FLEXIBILITY. As a result of the loss of inflections, English has become, over the past five centuries, a very flexible language. Without inflections, the same word can operate as many different parts of speech. Many nouns and verbs have the same form, for example swim, drink, walk, kiss, look, and smile. We can talk about water to drink and to water the flowers; time to go and to time a race; a paper to read and to paper a bedroom. Adjectives can be used as verbs. We warm our hands in front of a fire; if clothes arc dirtied, they need to be cleaned and dried. Prepositions too are flexible. A sixty-year old man is nearing retirement; we can talk about a round of golf, cards, or drinks.
OPENNESS OF VOCABULARY. This involves the free admissions of words from other languages and the easy creation of compounds and derivatives. Most world languages have contributed some words to English at some time, and the process is now being reversed. Purists of the French, Russian, and Japanese languages are resisting the arrival of English in their vocabulary.
THE FUTURE OF ENGLISH. Geographically, English is the most widespread language on Earth, second only to Mandarin Chinese in the number of people who speak it. It is the language of business, technology, sport, and aviation. This will no doubt continue, although the proposition that all other languages will die out is absurd.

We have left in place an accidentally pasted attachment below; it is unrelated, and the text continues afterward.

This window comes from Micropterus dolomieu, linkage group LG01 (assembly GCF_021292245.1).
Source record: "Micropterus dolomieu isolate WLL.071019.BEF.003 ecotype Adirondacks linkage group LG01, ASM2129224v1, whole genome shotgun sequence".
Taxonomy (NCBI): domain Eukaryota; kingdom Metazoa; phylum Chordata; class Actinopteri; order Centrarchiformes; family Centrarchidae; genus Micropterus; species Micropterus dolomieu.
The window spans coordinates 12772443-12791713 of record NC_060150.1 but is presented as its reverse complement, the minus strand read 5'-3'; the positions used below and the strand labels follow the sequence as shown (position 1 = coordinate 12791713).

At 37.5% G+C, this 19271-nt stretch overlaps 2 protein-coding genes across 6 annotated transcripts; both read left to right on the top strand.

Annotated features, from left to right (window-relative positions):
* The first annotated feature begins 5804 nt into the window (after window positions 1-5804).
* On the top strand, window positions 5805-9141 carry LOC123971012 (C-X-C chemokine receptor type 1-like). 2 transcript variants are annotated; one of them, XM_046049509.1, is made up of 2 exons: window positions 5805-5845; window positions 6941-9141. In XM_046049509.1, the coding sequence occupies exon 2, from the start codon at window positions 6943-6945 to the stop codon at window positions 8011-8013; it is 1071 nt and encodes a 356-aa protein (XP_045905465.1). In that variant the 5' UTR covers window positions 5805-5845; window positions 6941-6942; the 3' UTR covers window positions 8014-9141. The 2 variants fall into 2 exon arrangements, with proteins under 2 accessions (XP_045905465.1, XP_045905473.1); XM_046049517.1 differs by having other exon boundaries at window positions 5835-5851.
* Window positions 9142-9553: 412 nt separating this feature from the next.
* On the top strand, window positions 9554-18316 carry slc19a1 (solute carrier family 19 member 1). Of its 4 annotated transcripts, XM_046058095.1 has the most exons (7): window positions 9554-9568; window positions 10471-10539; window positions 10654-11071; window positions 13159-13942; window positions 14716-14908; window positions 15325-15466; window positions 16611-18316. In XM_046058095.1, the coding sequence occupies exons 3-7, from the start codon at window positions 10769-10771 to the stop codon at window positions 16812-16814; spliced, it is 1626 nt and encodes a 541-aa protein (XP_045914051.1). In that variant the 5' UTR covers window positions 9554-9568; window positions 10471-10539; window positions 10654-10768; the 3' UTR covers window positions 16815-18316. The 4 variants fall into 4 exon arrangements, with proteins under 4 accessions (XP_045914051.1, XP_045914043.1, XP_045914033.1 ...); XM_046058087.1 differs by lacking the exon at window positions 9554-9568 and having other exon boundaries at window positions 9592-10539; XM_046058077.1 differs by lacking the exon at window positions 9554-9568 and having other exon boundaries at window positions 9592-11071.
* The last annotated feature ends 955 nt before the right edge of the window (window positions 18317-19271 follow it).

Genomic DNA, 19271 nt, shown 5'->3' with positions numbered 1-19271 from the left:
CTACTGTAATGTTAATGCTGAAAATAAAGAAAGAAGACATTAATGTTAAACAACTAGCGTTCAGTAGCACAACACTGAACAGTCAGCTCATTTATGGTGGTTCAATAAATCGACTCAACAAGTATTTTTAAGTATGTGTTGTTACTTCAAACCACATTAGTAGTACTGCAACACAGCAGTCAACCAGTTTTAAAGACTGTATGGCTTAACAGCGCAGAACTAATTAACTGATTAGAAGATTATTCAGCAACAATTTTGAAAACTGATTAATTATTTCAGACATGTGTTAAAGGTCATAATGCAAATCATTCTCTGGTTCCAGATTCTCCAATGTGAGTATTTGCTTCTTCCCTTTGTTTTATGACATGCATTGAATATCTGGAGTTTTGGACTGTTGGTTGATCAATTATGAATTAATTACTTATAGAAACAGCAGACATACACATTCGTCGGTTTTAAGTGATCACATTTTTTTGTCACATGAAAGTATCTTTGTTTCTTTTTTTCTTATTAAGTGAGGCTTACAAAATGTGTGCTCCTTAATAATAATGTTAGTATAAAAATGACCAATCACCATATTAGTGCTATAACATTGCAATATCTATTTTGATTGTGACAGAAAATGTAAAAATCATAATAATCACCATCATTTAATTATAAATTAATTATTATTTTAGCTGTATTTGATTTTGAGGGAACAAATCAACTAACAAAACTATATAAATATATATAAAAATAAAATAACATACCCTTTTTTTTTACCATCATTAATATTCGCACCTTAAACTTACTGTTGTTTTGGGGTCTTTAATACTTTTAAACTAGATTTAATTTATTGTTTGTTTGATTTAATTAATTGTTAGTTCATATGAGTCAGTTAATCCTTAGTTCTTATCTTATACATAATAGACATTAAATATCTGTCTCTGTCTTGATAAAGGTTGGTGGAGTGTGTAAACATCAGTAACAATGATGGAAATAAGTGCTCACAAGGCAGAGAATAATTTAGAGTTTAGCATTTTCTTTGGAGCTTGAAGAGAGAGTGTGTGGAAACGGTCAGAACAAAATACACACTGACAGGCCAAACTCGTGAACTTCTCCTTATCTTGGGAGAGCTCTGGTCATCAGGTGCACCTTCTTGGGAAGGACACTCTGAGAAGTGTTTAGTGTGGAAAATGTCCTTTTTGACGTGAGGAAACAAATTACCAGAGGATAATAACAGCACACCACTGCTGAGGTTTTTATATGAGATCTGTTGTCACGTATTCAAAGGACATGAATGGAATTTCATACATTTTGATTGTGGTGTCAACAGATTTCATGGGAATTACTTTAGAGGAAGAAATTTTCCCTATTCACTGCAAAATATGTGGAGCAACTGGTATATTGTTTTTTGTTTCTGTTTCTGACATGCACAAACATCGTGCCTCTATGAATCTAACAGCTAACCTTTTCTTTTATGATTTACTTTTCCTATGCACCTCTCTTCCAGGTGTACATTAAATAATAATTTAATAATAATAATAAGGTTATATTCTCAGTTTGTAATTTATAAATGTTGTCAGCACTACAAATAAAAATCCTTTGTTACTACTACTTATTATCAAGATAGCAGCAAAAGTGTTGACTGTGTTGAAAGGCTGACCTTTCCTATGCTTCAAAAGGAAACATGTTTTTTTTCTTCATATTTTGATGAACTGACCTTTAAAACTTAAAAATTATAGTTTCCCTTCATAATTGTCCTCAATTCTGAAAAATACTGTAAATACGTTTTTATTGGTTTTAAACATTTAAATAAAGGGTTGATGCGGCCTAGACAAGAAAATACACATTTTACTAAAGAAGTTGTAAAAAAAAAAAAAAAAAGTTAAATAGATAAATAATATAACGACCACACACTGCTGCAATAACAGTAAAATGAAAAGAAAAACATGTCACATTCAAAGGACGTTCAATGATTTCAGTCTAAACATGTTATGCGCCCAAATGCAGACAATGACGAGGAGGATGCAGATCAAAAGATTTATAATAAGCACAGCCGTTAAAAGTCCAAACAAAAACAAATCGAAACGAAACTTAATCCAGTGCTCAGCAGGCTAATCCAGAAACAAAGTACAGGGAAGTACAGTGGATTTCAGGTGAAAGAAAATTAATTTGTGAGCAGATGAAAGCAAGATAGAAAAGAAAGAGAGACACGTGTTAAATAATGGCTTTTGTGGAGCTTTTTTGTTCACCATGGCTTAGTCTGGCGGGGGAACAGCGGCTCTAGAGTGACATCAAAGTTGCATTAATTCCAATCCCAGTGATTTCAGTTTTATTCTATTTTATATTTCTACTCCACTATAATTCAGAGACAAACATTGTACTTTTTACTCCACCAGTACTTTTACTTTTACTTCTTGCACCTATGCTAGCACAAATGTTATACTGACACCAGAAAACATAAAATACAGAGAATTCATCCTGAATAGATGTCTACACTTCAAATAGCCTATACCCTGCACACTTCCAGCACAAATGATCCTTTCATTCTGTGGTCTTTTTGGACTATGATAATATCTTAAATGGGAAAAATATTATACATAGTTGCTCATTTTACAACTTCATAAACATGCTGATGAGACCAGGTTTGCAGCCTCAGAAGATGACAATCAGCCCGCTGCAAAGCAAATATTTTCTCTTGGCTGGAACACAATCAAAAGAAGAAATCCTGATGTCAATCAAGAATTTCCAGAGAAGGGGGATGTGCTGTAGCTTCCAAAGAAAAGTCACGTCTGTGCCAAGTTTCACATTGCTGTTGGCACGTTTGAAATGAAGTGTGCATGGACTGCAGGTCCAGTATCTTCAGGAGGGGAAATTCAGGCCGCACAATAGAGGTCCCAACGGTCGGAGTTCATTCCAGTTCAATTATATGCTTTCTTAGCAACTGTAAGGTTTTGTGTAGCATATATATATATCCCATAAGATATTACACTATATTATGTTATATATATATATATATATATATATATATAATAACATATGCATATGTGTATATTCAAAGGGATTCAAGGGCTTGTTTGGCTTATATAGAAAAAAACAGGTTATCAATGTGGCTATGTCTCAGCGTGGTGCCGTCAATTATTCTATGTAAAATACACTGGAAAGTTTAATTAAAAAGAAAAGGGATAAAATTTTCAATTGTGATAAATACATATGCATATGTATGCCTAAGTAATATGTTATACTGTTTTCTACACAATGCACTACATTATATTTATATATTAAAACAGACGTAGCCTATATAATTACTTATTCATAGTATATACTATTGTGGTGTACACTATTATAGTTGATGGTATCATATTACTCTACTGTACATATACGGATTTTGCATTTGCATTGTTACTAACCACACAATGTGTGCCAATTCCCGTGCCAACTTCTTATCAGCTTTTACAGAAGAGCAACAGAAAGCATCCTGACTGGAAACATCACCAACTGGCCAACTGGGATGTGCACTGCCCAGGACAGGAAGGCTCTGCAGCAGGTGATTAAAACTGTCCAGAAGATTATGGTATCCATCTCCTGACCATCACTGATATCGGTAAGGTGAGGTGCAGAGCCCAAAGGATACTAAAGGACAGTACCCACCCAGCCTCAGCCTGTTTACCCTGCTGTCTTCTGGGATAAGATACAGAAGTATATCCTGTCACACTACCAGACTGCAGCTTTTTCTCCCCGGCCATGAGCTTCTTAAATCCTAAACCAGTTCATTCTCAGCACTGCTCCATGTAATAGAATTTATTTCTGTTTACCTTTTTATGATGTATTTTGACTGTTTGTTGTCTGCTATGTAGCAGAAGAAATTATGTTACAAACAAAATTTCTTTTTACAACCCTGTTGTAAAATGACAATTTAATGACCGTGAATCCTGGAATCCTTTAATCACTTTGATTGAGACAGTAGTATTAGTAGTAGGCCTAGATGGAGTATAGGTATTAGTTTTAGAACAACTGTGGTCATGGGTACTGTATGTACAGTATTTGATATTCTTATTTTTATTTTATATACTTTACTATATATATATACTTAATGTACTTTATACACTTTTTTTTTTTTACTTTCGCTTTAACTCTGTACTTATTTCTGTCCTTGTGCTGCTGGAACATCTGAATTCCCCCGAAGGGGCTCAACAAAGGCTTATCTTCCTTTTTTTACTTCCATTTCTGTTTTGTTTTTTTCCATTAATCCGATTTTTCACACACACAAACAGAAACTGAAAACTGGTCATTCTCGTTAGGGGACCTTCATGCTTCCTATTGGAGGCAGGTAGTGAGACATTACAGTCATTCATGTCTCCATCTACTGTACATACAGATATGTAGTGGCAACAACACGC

ENGLISH LANGUAGE AS A WORLD LANGUAGE
1.Answer the questions using the list below.
· Which language in the world is spoken by most people?
· Which language has the largest vocabulary?
· Which is the oldest written language?
· Which sub-continent has the largest number of languages?
· Which language has no irregular verbs?
· Which language has the most letters in its alphabet?
· In which language is the largest encyclopaedia printed?
Is it … Spanish/Cambodian/English/Esperanto/Mandarin Chinese/Indian?
2.Work in pairs.
Do you think the following statements true or false?
1. English was already an important world language four hundred years ago.
2. It is mainly because of the United States that English has become a world language.